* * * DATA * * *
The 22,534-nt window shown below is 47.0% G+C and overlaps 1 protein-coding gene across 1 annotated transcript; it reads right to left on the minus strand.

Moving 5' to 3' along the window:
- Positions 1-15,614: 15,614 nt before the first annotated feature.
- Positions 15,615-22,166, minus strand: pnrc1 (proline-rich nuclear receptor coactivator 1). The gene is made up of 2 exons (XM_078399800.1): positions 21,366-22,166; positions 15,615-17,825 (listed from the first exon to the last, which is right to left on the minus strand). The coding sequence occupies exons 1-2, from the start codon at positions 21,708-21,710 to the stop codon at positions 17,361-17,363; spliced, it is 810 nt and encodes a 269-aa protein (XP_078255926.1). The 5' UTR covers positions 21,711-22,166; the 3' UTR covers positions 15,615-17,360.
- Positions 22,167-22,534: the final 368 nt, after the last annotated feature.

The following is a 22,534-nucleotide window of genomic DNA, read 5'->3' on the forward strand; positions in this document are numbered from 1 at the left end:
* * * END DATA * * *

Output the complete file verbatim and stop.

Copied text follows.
The 22,534-nt window shown below is 47.0% G+C and overlaps 1 protein-coding gene across 1 annotated transcript; it reads right to left on the minus strand.

Moving 5' to 3' along the window:
- Positions 1-15,614: 15,614 nt before the first annotated feature.
- Positions 15,615-22,166, minus strand: pnrc1 (proline-rich nuclear receptor coactivator 1). The gene is made up of 2 exons (XM_078399800.1): positions 21,366-22,166; positions 15,615-17,825 (listed from the first exon to the last, which is right to left on the minus strand). The coding sequence occupies exons 1-2, from the start codon at positions 21,708-21,710 to the stop codon at positions 17,361-17,363; spliced, it is 810 nt and encodes a 269-aa protein (XP_078255926.1). The 5' UTR covers positions 21,711-22,166; the 3' UTR covers positions 15,615-17,360.
- Positions 22,167-22,534: the final 368 nt, after the last annotated feature.

The following is a 22,534-nucleotide window of genomic DNA, read 5'->3' on the forward strand; positions in this document are numbered from 1 at the left end: